The emotion control center of the brain, the amygdala, shows significantly higher levels of activation in males viewing sexual visual stimuli than females viewing the same images, according to a Center for Behavioral Neuroscience study led by Emory University psychologists Stephan Hamann and Kim Wallen. The finding, which appears in the April edition of "Nature Neuroscience," demonstrates how men and women process visual sexual stimuli differently, and it may explain gender variations in reproductive behavior.
The study adds to a growing body of research in animals and humans that indicates the amygdala plays a central role in male sexual behavior, Hamann says.
"This study helps us get closer to understanding the fundamental functions of this area of the brain," Hamann says. In addition to adding to basic neuroscience knowledge, the findings potentially could have applications that could help scientists develop therapeutic measures to help people overcome sexual addictions and other dysfunctions, he says.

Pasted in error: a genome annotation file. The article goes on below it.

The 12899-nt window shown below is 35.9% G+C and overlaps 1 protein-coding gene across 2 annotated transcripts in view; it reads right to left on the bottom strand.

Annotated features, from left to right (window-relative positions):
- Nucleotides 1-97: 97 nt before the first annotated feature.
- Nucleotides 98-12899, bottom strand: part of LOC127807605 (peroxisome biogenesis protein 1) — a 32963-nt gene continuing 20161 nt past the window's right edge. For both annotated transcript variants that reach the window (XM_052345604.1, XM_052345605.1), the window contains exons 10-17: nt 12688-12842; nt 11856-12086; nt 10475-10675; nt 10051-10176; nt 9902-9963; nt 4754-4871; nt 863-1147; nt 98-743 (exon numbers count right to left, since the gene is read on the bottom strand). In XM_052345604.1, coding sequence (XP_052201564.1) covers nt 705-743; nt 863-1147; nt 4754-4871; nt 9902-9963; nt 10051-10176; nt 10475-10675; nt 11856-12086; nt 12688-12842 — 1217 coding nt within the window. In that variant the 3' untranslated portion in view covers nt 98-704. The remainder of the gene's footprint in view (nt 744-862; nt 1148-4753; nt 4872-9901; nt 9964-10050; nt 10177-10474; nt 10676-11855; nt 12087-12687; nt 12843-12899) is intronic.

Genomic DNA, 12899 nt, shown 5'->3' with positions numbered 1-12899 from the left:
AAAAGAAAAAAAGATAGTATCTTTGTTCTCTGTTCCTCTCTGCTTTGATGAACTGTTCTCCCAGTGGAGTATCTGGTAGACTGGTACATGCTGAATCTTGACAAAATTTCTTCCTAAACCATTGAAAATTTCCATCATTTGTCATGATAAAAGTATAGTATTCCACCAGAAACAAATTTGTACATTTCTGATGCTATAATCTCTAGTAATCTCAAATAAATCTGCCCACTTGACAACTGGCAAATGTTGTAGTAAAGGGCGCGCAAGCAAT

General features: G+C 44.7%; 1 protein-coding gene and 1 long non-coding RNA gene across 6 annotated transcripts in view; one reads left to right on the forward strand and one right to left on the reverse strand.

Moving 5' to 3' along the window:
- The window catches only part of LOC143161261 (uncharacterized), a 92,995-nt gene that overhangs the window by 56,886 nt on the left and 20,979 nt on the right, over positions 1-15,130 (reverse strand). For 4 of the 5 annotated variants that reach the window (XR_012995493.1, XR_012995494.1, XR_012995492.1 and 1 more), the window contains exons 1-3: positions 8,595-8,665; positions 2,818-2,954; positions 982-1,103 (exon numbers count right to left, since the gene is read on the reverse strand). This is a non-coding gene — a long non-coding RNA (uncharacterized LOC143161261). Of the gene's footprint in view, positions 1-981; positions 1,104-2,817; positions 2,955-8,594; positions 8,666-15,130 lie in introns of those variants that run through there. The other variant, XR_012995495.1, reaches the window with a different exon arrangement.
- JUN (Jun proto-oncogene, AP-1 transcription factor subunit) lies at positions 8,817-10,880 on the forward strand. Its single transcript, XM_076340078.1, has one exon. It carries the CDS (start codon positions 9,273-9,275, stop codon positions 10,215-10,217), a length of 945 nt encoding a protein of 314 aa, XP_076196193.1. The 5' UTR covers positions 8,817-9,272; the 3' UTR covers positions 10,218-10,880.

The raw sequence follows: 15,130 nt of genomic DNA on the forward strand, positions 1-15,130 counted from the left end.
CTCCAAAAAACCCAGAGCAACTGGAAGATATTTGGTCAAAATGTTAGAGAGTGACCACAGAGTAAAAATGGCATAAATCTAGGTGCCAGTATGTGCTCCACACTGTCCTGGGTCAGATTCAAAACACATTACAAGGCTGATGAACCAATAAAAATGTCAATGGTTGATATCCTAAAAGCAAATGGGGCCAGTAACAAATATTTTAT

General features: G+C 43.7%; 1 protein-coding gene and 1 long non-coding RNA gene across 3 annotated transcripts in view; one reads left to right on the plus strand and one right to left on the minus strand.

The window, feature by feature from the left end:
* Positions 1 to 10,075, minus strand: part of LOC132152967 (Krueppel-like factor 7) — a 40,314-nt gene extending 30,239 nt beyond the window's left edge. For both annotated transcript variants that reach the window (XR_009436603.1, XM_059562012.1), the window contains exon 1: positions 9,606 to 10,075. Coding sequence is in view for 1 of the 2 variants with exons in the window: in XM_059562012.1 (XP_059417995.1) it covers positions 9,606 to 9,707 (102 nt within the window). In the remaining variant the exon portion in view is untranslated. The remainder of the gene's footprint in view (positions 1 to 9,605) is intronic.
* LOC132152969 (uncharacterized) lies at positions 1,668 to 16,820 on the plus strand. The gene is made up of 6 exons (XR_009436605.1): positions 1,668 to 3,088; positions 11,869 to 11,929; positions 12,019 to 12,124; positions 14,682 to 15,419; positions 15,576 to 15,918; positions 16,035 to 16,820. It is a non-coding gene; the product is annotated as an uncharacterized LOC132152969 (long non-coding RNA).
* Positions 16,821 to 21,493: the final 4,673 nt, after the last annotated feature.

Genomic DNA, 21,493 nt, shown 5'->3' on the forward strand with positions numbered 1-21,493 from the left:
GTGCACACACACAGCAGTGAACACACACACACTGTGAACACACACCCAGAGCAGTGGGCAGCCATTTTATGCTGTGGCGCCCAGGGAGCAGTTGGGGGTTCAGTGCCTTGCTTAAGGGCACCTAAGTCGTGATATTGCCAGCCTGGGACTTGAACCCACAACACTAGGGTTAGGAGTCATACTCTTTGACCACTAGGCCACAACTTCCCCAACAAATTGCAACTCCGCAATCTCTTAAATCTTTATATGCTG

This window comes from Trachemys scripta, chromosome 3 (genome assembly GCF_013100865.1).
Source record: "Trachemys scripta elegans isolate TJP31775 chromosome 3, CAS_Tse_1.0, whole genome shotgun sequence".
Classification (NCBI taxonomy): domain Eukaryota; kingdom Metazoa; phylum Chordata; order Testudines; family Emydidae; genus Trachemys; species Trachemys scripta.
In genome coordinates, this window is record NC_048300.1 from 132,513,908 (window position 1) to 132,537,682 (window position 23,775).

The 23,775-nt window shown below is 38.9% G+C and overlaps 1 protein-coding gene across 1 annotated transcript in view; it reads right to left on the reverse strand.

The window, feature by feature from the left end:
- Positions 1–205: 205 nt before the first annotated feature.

In the study, 14 male and 14 female participants viewed several types of sexual and social interaction images for 30 minutes. Their brain activity was then compared using functional magnetic resonance imaging (fMRI), a technology that measures neural firing through changes in blood flow.
The fMRI scans revealed significantly higher levels of activation in the amygdala, which controls emotion and motivation, in the brains of the male subjects compared to the females, despite the fact that both males and females expressed similar subjective assessments of their levels of arousal after viewing the images.
Hamann and Wallen had a separate group pre-select the images to ensure they would be equally arousing to both males and females.
"If males and females found the pictures equally arousing, you would assume they would have similar patterns of brain activation," said Hamann. "But we discovered the male brain seems to process visual sexual cues differently."
The scientists' discovery also is consistent with an evolutionary theory that natural selection spurred the development of different sexual behaviors in males and females.
"There is an advantage for males in quickly recognizing and responding to receptive females through visual cues," explains Hamann. "This allows them to maximize their mating opportunities, which increases their chances for passing on their genes."
The above post is reprinted from materials provided by Emory University Health Sciences Center. Note: Content may be edited for style and length.
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